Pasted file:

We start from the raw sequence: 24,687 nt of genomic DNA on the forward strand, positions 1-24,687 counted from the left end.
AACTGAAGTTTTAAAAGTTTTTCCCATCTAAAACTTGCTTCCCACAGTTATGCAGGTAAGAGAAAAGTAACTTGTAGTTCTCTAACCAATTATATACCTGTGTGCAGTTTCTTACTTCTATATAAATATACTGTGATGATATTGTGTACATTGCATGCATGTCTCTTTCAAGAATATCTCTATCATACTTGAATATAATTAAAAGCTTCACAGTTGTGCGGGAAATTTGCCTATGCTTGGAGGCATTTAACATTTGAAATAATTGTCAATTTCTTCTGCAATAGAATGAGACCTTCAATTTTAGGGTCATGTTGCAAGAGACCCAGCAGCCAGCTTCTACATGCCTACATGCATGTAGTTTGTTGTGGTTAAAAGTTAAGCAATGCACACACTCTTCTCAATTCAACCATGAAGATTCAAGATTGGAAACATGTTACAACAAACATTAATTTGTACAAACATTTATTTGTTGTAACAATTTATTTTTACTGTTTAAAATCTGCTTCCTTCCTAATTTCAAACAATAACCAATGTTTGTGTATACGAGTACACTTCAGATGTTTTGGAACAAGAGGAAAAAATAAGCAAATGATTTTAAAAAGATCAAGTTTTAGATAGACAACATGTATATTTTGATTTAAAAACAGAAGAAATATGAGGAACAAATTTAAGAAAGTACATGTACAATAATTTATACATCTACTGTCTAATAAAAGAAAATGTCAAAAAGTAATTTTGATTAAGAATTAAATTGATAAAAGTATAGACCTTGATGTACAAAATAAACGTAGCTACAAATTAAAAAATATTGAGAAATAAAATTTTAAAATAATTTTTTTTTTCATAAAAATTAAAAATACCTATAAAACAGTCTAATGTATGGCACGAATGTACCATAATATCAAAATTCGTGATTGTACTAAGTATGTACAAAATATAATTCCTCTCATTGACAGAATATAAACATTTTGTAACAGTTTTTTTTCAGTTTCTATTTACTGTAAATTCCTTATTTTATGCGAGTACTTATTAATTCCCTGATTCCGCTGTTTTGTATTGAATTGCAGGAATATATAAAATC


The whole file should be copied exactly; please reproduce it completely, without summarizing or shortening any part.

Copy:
We start from the raw sequence: 24,687 nt of genomic DNA on the forward strand, positions 1-24,687 counted from the left end.
AACTGAAGTTTTAAAAGTTTTTCCCATCTAAAACTTGCTTCCCACAGTTATGCAGGTAAGAGAAAAGTAACTTGTAGTTCTCTAACCAATTATATACCTGTGTGCAGTTTCTTACTTCTATATAAATATACTGTGATGATATTGTGTACATTGCATGCATGTCTCTTTCAAGAATATCTCTATCATACTTGAATATAATTAAAAGCTTCACAGTTGTGCGGGAAATTTGCCTATGCTTGGAGGCATTTAACATTTGAAATAATTGTCAATTTCTTCTGCAATAGAATGAGACCTTCAATTTTAGGGTCATGTTGCAAGAGACCCAGCAGCCAGCTTCTACATGCCTACATGCATGTAGTTTGTTGTGGTTAAAAGTTAAGCAATGCACACACTCTTCTCAATTCAACCATGAAGATTCAAGATTGGAAACATGTTACAACAAACATTAATTTGTACAAACATTTATTTGTTGTAACAATTTATTTTTACTGTTTAAAATCTGCTTCCTTCCTAATTTCAAACAATAACCAATGTTTGTGTATACGAGTACACTTCAGATGTTTTGGAACAAGAGGAAAAAATAAGCAAATGATTTTAAAAAGATCAAGTTTTAGATAGACAACATGTATATTTTGATTTAAAAACAGAAGAAATATGAGGAACAAATTTAAGAAAGTACATGTACAATAATTTATACATCTACTGTCTAATAAAAGAAAATGTCAAAAAGTAATTTTGATTAAGAATTAAATTGATAAAAGTATAGACCTTGATGTACAAAATAAACGTAGCTACAAATTAAAAAATATTGAGAAATAAAATTTTAAAATAATTTTTTTTTTCATAAAAATTAAAAATACCTATAAAACAGTCTAATGTATGGCACGAATGTACCATAATATCAAAATTCGTGATTGTACTAAGTATGTACAAAATATAATTCCTCTCATTGACAGAATATAAACATTTTGTAACAGTTTTTTTTCAGTTTCTATTTACTGTAAATTCCTTATTTTATGCGAGTACTTATTAATTCCCTGATTCCGCTGTTTTGTATTGAATTGCAGGAATATATAAAATC